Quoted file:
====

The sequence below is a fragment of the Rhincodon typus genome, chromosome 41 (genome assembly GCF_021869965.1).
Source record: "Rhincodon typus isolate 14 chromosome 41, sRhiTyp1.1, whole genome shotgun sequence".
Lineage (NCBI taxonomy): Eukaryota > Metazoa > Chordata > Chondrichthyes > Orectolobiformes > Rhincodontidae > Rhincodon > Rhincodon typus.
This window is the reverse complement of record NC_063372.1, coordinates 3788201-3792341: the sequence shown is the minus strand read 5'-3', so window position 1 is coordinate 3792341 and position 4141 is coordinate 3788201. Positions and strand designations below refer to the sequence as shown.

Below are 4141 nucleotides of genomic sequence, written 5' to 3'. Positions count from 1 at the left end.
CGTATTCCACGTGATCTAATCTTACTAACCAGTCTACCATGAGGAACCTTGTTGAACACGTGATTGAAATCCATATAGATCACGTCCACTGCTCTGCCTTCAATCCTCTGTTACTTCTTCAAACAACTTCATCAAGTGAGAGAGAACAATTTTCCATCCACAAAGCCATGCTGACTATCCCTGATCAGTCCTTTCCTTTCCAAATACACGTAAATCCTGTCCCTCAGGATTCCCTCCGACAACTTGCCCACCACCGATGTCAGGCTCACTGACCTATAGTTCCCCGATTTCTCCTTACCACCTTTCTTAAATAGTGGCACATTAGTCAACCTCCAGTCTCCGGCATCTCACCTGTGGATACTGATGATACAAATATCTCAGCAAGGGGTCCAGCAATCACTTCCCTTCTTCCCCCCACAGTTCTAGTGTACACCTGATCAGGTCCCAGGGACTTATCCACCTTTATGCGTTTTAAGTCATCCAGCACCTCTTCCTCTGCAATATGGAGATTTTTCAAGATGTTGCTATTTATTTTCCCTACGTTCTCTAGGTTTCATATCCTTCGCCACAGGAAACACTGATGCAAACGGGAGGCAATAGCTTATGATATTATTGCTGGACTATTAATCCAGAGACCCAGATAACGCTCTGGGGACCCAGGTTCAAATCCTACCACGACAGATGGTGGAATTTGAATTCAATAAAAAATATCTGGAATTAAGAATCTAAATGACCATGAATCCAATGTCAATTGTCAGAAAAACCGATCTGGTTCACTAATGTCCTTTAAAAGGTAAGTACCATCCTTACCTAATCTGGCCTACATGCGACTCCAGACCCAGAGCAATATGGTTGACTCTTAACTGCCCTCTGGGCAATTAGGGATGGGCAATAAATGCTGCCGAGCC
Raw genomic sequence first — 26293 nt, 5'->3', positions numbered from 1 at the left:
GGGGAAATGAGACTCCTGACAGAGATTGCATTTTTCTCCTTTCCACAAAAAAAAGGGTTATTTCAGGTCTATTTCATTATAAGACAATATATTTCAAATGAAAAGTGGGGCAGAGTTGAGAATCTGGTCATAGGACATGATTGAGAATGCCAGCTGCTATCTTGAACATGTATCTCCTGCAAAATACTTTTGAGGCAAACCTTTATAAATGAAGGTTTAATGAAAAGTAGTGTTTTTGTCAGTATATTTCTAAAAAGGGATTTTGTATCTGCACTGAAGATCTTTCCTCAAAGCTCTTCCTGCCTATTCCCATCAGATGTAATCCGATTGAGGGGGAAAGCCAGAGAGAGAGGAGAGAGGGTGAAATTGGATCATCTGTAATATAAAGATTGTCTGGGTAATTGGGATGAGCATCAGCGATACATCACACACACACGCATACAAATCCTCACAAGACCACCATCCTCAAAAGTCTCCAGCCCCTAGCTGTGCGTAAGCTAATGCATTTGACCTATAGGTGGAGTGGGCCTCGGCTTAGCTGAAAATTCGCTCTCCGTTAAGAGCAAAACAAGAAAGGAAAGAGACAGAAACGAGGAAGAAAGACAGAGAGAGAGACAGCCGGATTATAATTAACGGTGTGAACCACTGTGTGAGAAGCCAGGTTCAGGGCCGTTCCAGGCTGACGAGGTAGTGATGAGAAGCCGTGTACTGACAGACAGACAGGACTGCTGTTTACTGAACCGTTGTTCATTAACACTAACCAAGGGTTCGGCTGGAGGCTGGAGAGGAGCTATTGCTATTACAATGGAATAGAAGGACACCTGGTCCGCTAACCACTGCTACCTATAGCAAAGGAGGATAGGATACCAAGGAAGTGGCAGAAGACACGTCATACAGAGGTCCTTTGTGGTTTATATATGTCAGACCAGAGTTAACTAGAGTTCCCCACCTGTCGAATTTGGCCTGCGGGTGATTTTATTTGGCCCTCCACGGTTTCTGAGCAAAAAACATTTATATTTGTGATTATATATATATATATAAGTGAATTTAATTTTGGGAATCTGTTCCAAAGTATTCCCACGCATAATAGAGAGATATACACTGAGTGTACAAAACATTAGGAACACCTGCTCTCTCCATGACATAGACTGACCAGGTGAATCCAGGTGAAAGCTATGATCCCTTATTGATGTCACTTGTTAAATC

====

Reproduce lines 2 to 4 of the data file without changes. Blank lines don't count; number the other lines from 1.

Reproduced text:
Source record: "Rhincodon typus isolate 14 chromosome 41, sRhiTyp1.1, whole genome shotgun sequence".
Lineage (NCBI taxonomy): Eukaryota > Metazoa > Chordata > Chondrichthyes > Orectolobiformes > Rhincodontidae > Rhincodon > Rhincodon typus.
This window is the reverse complement of record NC_063372.1, coordinates 3788201-3792341: the sequence shown is the minus strand read 5'-3', so window position 1 is coordinate 3792341 and position 4141 is coordinate 3788201. Positions and strand designations below refer to the sequence as shown.